|Languages, Machines, and Classical Computation|
Luis M. Augusto
Languages, machines, and classical computation is a new undergraduate course book on the conjoined subjects of Formal Languages and Automata & Computability and Complexity. By new, we mean more than its recency:
• It is (more) clearly structured around the Chomsky hierarchy, which acts as its backbone;
• It has an overall algorithmic approach, with many central algorithms thoroughly and clearly described in a step-by-step manner;
• No programming language or software plays any role whatsoever in it, guaranteeing thus the (mathematical) generality of the diverse contents;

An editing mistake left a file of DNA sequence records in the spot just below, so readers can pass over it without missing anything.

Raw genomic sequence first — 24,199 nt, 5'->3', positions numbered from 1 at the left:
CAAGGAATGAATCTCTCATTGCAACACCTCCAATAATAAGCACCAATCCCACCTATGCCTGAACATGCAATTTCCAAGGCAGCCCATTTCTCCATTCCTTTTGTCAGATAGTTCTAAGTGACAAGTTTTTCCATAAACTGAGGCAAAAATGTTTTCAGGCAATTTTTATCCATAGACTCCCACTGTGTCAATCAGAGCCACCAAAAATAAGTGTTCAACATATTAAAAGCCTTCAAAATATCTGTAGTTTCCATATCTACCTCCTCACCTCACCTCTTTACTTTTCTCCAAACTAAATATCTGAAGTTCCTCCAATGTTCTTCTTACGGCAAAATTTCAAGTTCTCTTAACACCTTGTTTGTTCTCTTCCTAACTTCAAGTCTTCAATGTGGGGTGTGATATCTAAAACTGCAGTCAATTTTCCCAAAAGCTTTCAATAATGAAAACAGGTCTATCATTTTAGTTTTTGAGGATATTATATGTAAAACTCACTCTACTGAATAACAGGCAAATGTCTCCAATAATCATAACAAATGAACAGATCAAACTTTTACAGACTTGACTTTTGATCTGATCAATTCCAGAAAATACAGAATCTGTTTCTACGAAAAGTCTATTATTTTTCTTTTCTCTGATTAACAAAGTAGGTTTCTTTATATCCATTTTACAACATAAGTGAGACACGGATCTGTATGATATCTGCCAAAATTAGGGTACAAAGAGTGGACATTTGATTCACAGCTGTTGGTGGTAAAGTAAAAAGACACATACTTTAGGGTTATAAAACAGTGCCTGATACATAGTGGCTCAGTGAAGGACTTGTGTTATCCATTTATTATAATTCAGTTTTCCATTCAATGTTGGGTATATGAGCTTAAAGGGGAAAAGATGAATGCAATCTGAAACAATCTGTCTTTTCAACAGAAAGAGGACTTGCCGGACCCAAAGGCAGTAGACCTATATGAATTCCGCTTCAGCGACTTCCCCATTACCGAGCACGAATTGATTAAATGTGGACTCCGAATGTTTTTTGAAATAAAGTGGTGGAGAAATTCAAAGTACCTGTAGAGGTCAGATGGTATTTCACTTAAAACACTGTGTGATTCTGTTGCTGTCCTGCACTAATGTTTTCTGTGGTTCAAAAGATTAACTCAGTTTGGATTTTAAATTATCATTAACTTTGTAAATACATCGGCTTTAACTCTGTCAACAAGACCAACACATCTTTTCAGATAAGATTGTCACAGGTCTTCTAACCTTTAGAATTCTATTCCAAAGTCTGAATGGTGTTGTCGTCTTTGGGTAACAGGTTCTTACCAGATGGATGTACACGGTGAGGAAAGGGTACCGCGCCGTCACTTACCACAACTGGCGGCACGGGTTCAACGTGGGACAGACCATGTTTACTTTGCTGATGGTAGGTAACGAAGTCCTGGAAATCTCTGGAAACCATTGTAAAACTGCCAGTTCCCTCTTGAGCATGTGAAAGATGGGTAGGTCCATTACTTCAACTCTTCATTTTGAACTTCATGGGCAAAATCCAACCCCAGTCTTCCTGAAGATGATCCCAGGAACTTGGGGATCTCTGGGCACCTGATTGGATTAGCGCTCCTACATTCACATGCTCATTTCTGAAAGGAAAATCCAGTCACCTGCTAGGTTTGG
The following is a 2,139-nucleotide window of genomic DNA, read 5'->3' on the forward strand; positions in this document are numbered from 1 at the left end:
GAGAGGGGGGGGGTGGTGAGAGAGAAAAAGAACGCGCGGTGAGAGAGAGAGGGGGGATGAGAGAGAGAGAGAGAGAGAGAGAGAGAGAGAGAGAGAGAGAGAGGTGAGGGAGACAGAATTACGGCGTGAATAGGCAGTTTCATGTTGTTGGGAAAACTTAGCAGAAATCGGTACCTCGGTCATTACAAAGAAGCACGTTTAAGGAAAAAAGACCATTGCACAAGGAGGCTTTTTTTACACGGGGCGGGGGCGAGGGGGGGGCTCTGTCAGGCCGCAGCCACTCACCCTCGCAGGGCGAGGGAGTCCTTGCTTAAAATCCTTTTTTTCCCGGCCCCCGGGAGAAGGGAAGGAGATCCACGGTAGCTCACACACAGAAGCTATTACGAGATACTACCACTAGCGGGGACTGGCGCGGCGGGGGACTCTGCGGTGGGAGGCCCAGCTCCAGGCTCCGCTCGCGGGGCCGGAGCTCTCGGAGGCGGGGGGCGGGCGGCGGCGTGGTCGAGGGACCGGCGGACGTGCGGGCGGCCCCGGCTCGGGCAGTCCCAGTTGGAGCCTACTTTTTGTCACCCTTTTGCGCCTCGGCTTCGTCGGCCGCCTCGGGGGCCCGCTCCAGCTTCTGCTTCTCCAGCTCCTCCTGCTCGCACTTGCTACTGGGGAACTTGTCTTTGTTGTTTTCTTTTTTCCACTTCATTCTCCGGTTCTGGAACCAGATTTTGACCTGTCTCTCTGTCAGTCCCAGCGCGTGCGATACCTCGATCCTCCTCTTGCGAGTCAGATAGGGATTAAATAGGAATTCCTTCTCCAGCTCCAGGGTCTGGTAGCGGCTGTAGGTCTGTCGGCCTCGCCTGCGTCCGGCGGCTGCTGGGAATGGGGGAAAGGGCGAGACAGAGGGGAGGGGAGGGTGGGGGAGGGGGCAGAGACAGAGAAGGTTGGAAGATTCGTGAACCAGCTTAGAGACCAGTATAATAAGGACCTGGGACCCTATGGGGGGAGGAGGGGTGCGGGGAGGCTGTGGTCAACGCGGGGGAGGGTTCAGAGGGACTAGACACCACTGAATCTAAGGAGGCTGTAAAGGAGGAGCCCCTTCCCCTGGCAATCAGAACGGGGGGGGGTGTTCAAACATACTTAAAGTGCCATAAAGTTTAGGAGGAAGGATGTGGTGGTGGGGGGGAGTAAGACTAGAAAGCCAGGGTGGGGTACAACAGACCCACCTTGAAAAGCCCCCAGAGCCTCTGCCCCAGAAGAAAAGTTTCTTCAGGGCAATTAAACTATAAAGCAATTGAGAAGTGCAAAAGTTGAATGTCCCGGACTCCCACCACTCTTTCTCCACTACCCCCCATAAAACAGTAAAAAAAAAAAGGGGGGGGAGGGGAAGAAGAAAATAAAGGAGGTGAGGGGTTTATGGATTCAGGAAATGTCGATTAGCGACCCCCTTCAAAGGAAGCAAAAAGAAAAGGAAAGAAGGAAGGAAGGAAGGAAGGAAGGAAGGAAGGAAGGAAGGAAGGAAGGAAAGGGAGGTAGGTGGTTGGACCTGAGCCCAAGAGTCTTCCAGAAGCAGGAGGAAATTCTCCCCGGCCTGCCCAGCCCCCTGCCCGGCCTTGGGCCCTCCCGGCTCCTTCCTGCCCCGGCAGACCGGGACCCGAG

• It is to some extent a return to the original textbook approaches of the late 1970’s / early 1980’s, now often—wrongly—seen as too hard for an undergraduate audience; and,
• Last but not least, it takes into consideration the fact, largely or wholly ignored by other course books on the aforementioned subjects, that to speak of computation today turns out to be an extremely equivocal business, as many other forms of computation have developed outside what we can call the Turing-von Neumann paradigm.
A vast selection of exercises is a crucial component to this course book, with exercises ranging from simple tasks to research projects and explorations of creative skills.
All the mathematical topics necessary to the satisfactory grasping of the contents discussed are provided in an introductory chapter, making of this a largely self-contained course book.
4 February 2019